The Dual Node Decision Wheels (DNDW) architecture concept was previously described as a novel approach toward integrating analytic and decision-making processes in joint human/automation systems in highly complex sociotechnical settings. In this paper, we extend the DNDW construct with a description of components in this framework, combining structures of the Dual Node Network (DNN) for Information Fusion and Resource Management with extensions on Rasmussen’s Decision Ladder (DL) to provide guidance on constructing information systems that better serve decision-making support requirements. The DNN takes a component-centered approach to system design, decomposing each asset in terms of data inputs and outputs according to their roles and interactions in a fusion network. However, to ensure relevancy to and organizational fitment within command and control (C2) processes, principles from cognitive systems engineering emphasize that system design must take a human-centered systems view, integrating information needs and decision making requirements to drive the architecture design and capabilities of network assets. In the current work, we present an approach for structuring and assessing DNDW systems that uses a unique hybrid DNN top-down system design with a human-centered process design, combining DNN node decomposition with artifacts from cognitive analysis (i.e., system abstraction decomposition models, decision ladders) to provide work domain and task-level insights at different levels in an example intelligence, surveillance, and reconnaissance (ISR) system setting. This DNDW structure will ensure not only that the information fusion technologies and processes are structured effectively, but that the resulting information products will align with the requirements of human decision makers and be adaptable to different work settings .
The Dual Node Decision Wheels (DNDW) architecture is a new approach to information fusion and decision support systems. By combining cognitive systems engineering organizational analysis tools, such as decision trees, with the Dual Node Network (DNN) technical architecture for information fusion, the DNDW can align relevant data and information products with an organization’s decision-making processes. In this paper, we present the Compositional Inference and Machine Learning Environment (CIMLE), a prototype framework based on the principles of the DNDW architecture. CIMLE provides a flexible environment so heterogeneous data sources, messaging frameworks, and analytic processes can interoperate to provide the specific information required for situation understanding and decision making. It was designed to support the creation of modular, distributed solutions over large monolithic systems. With CIMLE, users can repurpose individual analytics to address evolving decision-making requirements or to adapt to new mission contexts; CIMLE’s modular design simplifies integration with new host operating environments. CIMLE’s configurable system design enables model developers to build analytical systems that closely align with organizational structures and processes and support the organization’s information needs.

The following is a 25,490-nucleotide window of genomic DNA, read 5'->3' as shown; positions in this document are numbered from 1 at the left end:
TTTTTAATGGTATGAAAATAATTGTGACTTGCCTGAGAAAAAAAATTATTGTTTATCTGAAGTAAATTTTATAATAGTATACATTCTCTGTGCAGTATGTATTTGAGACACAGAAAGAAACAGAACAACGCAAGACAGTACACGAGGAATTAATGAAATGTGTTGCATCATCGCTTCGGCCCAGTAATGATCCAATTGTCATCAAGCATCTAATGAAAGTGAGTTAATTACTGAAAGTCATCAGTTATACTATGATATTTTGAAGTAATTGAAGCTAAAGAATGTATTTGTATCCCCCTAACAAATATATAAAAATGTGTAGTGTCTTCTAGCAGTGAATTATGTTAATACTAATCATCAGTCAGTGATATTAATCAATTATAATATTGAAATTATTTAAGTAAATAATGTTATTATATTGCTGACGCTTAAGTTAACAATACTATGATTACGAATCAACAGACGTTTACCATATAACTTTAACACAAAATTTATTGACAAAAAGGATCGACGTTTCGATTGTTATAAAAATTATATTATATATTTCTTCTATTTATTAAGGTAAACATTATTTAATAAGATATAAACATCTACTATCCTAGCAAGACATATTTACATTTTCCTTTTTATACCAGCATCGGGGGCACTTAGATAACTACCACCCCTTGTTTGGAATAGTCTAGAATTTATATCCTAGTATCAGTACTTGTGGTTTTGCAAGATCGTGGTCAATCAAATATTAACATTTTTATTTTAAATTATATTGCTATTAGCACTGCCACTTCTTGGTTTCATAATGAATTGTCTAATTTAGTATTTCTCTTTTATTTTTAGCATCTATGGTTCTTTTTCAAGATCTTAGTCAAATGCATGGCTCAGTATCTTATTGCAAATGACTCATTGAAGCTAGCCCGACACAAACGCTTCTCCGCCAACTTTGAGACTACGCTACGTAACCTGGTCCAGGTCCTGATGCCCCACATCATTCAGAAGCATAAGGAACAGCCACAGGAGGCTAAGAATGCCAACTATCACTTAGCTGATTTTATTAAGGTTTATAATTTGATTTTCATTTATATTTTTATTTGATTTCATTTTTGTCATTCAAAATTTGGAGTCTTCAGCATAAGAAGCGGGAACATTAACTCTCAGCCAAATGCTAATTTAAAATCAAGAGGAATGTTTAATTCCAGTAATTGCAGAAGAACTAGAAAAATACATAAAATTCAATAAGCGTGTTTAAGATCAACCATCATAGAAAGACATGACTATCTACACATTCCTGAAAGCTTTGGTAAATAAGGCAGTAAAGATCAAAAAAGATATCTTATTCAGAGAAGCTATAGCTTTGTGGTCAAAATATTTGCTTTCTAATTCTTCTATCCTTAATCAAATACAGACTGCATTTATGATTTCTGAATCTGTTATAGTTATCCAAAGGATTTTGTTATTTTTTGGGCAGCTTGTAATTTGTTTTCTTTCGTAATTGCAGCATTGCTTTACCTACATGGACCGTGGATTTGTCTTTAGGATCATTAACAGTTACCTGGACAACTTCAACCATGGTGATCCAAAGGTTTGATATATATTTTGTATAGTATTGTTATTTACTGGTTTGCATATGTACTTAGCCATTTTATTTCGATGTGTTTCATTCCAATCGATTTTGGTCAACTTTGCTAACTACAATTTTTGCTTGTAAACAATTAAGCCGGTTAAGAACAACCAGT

As the modern information environment continues to expand with new technologies, military Command and Control (C2) has increasing access to unprecedented amounts of data and analytic resources to support military decision making. However, with the increasing quantity and heterogeneity of multi-INT data—from new collection platforms, new sensors, and new analytic tools—comes a growing information fusion challenge. For example, increasingly distributed processing, exploitation, and dissemination (PED) capabilities and analyst intelligence resources must identify and integrate the most relevant data sources to support and improve operational command and control and situation awareness without becoming overwhelmed by data and potentially missing critical information. We present an innovative new information <i>fusion </i>and organizational decision-making architecture—Dual Node Decision Wheels (DNDW)—that integrates multi-INT PED, information analysis, and C2 processes through a novel combination of goal-directed information fusion and data-driven decision making, helping alleviate “big data” challenges through more fluid coordination of organizations and technologies. DNDW applies the dual node network for fusion and resource management with semantic links between organizational processes and decision aides, ensuring that each organizational role has access to the right information. DNDW can map fusion onto any organizational structure and provide a cost-effective solution methodology for integrating new technologies.